A transparent lifeJuly 21, 2008
I wonder if it’s common for researchers to flip through collections of old slides in the way that normal people might flip through albums of old photographs. I found myself doing this last Friday while moving boxes from one lab to another, except that many of my “slides” were overhead transparencies from my grad school days. How carefully I had designed them! How much of my life was represented in them! It was quite a trip down memory lane.
Here’s the title transparency from my first rotation talk as a grad student. I was studying the effects of nitric oxide (NO) on muscle contraction.
I’ve never been much of an artist, but I still think this drawing is sort of brilliant. The pressure I felt as a new student…. My self-consciousness at having a skinny, unimpressive “runner’s body”…. My aversion to lifting weights…. It’s all in there.
Another whimsical overhead comes from a presentation I gave at a departmental retreat. Since we had transported Nobel Laureate Bert Sakmann all the way from Germany to give us a special guest lecture about ion channels (which allow ions to pass through membranes), I devised the following mock talk.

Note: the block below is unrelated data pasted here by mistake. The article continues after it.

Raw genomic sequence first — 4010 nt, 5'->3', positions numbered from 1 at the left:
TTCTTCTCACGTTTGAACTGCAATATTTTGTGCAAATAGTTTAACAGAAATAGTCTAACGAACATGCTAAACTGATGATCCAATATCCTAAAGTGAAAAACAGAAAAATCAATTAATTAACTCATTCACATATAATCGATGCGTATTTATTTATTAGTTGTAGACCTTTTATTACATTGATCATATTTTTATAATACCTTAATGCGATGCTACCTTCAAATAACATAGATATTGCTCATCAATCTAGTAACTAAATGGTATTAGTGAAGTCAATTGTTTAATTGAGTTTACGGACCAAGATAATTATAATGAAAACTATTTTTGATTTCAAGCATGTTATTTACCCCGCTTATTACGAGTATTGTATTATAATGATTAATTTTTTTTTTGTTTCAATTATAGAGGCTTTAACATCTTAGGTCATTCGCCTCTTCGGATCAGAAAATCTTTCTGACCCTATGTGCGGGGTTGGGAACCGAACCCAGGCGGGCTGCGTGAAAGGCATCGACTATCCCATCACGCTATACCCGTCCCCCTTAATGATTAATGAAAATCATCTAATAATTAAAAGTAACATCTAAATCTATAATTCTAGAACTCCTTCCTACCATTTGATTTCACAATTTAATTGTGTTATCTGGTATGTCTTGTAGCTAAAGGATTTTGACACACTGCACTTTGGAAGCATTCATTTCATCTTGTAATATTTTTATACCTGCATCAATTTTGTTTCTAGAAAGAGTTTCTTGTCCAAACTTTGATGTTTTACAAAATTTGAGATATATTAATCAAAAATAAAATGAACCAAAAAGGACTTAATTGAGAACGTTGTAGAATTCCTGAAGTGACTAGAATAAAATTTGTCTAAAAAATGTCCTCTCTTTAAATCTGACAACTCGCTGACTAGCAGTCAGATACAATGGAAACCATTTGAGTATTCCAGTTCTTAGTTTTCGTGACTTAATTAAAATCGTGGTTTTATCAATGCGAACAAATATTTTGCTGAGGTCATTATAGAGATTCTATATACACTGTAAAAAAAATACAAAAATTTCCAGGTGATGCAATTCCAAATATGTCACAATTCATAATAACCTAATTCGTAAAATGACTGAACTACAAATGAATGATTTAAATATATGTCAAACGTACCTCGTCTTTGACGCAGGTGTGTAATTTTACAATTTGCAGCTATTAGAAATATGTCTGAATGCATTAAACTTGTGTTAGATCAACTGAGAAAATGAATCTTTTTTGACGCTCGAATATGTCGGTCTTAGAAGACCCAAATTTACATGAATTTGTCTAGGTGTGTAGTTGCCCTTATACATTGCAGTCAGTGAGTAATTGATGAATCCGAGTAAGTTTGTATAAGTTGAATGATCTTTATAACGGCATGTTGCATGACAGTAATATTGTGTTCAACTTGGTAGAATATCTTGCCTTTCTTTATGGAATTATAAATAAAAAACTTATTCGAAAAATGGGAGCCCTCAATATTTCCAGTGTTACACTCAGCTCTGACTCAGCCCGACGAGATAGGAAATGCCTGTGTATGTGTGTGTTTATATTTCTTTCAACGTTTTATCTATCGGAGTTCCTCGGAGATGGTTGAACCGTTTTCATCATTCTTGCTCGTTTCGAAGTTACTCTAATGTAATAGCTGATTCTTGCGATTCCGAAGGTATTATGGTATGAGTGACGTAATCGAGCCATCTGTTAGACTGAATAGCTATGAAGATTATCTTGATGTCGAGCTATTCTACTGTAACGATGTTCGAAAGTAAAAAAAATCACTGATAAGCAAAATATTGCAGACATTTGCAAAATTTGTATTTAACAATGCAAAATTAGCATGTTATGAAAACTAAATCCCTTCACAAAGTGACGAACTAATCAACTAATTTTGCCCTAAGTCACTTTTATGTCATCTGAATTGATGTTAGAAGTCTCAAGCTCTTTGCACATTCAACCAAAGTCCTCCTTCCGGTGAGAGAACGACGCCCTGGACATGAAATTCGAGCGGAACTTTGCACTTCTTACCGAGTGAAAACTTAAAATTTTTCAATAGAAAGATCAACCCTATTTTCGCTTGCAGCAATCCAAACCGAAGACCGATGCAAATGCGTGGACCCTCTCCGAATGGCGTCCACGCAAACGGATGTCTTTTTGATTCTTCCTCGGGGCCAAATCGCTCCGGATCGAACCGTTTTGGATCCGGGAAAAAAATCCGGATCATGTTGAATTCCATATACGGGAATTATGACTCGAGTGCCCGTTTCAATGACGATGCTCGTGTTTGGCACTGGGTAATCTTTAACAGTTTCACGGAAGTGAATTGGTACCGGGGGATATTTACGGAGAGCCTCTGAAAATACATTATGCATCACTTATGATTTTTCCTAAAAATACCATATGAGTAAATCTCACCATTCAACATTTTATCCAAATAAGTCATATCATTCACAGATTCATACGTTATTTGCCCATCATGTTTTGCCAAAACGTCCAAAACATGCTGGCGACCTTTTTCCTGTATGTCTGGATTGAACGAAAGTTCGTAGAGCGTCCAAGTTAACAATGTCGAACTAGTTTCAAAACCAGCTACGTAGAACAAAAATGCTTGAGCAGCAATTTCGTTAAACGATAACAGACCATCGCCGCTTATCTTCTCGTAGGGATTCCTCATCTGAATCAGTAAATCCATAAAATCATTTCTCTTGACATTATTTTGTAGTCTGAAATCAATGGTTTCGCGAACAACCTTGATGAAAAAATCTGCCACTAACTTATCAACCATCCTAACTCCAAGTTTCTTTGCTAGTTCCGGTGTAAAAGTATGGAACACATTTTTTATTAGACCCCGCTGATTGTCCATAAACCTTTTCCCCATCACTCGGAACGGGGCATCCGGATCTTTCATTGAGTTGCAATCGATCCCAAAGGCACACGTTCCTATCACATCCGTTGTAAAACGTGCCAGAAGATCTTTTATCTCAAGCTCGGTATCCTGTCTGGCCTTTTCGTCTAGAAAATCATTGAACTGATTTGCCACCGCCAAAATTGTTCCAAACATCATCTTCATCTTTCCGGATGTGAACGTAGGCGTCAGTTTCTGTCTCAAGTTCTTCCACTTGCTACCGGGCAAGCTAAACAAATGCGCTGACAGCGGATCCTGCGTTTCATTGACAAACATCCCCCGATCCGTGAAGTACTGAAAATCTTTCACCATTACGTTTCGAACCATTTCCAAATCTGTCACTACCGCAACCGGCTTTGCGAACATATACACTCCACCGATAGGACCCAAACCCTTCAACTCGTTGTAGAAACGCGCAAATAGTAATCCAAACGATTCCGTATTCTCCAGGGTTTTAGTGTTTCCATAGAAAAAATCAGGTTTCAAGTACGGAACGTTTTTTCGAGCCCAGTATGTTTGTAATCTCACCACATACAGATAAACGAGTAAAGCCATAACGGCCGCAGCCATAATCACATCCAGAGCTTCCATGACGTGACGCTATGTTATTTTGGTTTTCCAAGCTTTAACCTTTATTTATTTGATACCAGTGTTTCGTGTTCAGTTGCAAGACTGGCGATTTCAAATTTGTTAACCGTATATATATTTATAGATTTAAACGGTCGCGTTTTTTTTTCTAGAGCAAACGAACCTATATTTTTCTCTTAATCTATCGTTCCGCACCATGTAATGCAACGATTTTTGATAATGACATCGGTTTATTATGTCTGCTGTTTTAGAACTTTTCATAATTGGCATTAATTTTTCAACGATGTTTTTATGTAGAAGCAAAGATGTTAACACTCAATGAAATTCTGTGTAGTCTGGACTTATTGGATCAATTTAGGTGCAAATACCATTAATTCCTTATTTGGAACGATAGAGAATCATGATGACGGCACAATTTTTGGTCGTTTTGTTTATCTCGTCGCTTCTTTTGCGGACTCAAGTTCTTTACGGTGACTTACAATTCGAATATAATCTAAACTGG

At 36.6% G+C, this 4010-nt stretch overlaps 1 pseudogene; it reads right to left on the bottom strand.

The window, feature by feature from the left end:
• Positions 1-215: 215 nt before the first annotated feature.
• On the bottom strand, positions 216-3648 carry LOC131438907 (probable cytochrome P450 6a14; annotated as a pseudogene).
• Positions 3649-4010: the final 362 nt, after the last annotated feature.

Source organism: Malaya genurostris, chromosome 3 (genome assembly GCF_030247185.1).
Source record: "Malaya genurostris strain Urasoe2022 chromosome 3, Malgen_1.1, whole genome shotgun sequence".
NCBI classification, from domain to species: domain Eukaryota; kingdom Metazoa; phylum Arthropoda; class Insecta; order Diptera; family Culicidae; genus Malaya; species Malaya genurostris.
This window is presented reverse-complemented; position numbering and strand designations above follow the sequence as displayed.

Eventually I started using PowerPoint like everybody else, illustrating slides with bad clip art rather than drawings. Anyone recognize runner #111 in the 1999 slide below? He was one of about ten free sports-related images that came with Microsoft software at the time. I don’t know where I found the snake picture, but my options must have been pretty limited because it’s not of a rattlesnake.
By the time I finally defended my dissertation in 2002, we had all gotten more sophisticated in our ability to find and manipulate images. Since my doctoral research concerned NMR spectroscopy, I “photoshopped” the phosphocreatine peak of a 31P spectrum into an outline of the Space Needle.
After I graduated, my next research project focused on bacteria that can subsist on methanol (a one-carbon alcohol) as their sole source of carbon and energy. At parties I’d often say that I studied bacteria that “consume nothing but alcohol,” which sometimes drew the response, “Yeah, I used to have a roommate like that….”
I have many more slides, of course, but this is probably getting really boring for you. No? Well, maybe just one more, then?